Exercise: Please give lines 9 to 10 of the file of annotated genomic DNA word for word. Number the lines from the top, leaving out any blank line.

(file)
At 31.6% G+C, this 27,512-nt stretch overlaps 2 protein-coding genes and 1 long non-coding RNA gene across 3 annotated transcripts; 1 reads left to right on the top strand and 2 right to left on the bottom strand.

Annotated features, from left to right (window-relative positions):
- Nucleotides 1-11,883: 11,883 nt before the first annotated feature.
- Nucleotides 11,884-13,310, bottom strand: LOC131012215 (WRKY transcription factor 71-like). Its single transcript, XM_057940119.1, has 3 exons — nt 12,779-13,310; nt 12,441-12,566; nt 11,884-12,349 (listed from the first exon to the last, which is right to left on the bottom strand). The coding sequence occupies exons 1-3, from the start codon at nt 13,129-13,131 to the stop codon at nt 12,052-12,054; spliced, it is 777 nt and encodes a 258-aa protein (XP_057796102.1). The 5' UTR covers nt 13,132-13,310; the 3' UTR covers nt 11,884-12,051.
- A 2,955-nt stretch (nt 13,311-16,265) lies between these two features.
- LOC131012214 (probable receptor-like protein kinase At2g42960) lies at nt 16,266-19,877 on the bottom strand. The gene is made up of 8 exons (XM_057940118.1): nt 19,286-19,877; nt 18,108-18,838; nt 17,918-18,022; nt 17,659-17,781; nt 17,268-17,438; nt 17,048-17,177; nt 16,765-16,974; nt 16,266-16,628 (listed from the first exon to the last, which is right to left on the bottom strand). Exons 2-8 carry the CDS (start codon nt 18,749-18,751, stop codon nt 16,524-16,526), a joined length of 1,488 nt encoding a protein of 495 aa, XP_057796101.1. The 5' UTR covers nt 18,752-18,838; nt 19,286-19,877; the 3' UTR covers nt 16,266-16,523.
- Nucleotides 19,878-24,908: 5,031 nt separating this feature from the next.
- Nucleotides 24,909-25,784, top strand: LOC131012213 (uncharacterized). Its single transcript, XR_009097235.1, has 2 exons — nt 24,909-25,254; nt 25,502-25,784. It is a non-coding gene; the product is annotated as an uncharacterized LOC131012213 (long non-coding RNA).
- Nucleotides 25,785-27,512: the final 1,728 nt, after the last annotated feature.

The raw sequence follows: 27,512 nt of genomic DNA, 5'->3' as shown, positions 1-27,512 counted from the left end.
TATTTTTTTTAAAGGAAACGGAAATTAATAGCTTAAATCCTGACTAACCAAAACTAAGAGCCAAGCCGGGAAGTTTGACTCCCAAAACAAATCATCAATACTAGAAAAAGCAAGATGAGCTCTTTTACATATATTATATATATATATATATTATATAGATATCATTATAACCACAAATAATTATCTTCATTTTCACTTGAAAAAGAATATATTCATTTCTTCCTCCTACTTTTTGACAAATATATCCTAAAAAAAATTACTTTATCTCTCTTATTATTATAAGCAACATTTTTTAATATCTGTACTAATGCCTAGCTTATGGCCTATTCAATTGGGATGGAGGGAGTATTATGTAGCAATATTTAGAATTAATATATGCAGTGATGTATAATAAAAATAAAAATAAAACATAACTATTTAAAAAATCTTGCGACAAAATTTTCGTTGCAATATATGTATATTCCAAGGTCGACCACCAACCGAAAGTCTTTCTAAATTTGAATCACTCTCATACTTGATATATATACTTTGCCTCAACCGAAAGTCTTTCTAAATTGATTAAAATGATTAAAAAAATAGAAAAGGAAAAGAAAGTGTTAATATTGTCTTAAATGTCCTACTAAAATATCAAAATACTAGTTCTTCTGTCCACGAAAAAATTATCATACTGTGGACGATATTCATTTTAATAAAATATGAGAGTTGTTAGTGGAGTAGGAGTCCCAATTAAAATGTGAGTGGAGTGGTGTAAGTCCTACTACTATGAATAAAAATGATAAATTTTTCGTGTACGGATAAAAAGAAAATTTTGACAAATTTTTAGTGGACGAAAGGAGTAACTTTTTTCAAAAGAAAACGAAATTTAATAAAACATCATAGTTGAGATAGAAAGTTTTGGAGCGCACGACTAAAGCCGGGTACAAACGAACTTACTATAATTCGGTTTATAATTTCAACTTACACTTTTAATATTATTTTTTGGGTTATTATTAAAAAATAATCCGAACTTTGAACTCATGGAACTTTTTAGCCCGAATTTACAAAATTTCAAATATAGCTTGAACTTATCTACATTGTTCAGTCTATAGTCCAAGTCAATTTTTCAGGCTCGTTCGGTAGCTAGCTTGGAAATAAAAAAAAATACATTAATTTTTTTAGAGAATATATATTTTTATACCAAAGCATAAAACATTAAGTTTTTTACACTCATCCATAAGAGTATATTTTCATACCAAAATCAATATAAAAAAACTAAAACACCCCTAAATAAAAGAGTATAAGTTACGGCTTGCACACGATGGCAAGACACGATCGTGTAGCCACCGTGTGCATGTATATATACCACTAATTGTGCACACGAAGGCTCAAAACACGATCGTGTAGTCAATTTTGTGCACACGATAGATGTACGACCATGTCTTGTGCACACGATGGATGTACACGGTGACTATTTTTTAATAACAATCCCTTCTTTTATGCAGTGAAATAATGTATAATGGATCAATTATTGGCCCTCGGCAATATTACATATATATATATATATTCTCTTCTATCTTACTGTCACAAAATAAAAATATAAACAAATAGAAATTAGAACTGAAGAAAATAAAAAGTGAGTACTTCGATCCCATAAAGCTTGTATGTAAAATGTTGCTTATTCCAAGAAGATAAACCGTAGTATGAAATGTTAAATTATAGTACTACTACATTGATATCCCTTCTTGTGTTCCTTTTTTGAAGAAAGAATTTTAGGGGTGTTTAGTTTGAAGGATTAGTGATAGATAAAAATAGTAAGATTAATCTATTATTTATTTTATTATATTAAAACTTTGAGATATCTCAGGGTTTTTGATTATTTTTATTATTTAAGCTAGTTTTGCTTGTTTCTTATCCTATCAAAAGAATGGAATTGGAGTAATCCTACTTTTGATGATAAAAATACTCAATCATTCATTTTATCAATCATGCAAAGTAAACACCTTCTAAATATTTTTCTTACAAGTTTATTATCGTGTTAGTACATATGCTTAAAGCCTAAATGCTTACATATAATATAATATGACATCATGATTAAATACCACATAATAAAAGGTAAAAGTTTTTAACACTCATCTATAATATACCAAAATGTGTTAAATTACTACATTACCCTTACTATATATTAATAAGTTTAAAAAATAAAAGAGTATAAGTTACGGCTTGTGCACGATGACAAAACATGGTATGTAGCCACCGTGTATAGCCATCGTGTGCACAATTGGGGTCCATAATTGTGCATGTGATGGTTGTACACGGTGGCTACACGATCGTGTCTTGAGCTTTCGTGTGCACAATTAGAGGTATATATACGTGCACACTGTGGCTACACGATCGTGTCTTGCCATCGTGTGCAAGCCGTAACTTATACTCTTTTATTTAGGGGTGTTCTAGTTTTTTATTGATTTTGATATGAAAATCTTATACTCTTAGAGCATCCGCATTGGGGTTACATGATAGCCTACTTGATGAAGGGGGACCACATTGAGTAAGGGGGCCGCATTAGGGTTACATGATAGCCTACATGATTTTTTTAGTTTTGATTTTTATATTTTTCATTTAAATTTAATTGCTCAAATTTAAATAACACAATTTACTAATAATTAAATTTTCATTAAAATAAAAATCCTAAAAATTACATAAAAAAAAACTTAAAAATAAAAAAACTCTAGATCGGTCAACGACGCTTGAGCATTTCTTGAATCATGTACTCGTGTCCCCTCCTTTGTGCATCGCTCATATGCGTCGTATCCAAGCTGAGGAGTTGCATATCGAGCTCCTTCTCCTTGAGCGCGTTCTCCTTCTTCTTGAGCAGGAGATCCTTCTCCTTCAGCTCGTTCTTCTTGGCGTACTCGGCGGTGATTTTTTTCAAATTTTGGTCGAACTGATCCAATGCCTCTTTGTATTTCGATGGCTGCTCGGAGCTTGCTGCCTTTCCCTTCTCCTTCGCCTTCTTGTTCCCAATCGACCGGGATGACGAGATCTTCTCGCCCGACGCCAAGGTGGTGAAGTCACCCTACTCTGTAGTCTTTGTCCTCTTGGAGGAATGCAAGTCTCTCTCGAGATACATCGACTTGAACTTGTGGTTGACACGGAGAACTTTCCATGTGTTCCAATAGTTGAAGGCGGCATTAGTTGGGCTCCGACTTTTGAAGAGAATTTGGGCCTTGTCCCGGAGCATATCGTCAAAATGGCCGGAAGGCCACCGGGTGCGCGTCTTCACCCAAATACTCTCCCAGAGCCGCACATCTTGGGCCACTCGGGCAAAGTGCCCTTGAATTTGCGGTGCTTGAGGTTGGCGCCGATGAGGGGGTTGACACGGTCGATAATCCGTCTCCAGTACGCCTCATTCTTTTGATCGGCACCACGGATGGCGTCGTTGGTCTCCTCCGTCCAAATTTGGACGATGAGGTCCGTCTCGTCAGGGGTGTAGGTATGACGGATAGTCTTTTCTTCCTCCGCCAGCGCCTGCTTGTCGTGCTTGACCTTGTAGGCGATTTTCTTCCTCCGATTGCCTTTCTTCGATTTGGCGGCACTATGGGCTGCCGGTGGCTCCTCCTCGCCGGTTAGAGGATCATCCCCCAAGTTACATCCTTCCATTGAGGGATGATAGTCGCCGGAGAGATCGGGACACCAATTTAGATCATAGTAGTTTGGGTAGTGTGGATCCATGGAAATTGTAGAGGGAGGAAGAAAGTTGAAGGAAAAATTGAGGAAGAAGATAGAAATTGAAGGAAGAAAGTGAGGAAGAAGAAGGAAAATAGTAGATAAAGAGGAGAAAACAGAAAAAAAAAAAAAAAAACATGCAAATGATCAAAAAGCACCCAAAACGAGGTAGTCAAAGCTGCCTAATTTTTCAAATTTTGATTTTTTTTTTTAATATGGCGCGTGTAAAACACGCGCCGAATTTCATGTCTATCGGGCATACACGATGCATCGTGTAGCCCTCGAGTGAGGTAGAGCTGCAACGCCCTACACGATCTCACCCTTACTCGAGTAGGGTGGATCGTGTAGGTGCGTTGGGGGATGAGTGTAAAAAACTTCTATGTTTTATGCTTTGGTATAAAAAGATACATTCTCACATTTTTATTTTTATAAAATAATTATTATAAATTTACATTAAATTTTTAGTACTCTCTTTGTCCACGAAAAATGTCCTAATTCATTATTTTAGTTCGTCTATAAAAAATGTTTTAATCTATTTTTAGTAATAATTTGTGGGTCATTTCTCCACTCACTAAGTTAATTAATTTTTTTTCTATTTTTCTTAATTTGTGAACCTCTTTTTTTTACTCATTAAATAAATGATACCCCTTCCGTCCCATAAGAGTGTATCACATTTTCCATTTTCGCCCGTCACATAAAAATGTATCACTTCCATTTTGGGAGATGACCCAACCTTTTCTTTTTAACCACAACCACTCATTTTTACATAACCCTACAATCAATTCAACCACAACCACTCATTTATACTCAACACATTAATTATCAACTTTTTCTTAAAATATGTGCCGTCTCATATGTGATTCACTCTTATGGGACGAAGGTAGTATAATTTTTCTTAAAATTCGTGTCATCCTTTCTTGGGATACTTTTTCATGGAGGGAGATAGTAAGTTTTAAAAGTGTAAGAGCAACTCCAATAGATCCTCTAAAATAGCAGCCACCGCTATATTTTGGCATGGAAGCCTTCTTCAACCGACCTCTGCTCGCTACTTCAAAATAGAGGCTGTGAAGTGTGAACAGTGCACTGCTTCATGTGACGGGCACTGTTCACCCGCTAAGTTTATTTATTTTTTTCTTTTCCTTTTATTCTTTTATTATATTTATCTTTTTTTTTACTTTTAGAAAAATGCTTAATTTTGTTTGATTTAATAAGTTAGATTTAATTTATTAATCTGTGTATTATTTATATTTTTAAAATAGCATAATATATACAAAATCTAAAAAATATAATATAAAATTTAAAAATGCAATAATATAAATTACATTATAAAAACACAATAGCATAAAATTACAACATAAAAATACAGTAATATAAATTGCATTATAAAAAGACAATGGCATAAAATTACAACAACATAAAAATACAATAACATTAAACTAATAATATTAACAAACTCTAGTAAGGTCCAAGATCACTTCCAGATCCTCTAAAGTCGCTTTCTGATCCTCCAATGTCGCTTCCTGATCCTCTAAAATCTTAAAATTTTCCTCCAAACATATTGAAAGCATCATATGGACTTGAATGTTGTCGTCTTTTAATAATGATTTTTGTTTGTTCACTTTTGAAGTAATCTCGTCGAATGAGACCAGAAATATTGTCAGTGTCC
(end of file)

- Nucleotides 25,785-27,512: the final 1,728 nt, after the last annotated feature.

The raw sequence follows: 27,512 nt of genomic DNA, 5'->3' as shown, positions 1-27,512 counted from the left end.